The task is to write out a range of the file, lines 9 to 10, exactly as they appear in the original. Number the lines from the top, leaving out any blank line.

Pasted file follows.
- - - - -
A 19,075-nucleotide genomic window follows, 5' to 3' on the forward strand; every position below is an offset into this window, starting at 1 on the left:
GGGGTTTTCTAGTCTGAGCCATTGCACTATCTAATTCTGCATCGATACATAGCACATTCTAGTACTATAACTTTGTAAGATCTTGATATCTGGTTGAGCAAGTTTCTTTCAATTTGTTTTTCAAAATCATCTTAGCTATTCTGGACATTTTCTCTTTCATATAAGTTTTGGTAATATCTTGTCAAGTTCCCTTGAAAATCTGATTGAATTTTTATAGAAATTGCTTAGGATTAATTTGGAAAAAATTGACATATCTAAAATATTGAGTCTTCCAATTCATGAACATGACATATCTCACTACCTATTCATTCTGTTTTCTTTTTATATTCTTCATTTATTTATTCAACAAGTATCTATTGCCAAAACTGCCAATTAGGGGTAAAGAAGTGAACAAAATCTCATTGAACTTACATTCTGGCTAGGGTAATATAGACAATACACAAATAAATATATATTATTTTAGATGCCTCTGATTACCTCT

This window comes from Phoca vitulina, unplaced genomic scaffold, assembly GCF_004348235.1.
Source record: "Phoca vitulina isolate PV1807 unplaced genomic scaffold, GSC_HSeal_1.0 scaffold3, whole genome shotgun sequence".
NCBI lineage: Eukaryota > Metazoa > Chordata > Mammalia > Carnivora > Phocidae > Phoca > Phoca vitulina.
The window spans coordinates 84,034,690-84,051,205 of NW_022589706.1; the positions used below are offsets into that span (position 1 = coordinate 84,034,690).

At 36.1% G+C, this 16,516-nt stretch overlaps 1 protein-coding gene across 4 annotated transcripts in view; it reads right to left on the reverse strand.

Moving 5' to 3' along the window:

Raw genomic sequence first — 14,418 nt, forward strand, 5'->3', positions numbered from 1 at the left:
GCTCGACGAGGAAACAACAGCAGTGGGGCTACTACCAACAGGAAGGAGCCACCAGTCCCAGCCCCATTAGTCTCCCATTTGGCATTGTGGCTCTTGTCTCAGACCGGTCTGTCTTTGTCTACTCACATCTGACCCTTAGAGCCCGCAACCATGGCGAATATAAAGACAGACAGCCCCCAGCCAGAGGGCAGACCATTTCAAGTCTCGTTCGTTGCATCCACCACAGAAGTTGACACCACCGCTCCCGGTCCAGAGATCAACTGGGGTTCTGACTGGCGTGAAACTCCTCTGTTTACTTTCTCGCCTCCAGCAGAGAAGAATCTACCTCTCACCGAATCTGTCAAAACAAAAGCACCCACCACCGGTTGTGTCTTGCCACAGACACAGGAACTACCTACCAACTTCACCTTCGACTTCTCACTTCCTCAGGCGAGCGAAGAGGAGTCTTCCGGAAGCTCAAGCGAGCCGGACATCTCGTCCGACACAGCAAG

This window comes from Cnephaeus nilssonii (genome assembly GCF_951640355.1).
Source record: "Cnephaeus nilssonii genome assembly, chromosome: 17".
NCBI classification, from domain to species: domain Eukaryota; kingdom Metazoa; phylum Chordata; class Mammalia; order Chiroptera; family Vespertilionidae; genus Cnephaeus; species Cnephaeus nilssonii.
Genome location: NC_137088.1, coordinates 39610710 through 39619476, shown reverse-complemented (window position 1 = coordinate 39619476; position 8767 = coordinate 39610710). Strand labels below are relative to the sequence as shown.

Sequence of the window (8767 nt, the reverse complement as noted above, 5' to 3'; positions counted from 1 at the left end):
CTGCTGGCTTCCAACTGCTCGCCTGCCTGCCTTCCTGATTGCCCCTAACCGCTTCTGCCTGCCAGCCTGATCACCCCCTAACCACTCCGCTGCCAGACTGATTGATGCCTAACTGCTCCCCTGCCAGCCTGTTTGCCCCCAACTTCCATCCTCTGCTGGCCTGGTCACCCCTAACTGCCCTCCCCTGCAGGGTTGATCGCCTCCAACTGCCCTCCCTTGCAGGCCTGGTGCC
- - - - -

Raw genomic sequence first — 14,418 nt, forward strand, 5'->3', positions numbered from 1 at the left:
GCTCGACGAGGAAACAACAGCAGTGGGGCTACTACCAACAGGAAGGAGCCACCAGTCCCAGCCCCATTAGTCTCCCATTTGGCATTGTGGCTCTTGTCTCAGACCGGTCTGTCTTTGTCTACTCACATCTGACCCTTAGAGCCCGCAACCATGGCGAATATAAAGACAGACAGCCCCCAGCCAGAGGGCAGACCATTTCAAGTCTCGTTCGTTGCATCCACCACAGAAGTTGACACCACCGCTCCCGGTCCAGAGATCAACTGGGGTTCTGACTGGCGTGAAACTCCTCTGTTTACTTTCTCGCCTCCAGCAGAGAAGAATCTACCTCTCACCGAATCTGTCAAAACAAAAGCACCCACCACCGGTTGTGTCTTGCCACAGACACAGGAACTACCTACCAACTTCACCTTCGACTTCTCACTTCCTCAGGCGAGCGAAGAGGAGTCTTCCGGAAGCTCAAGCGAGCCGGACATCTCGTCCGACACAGCAAG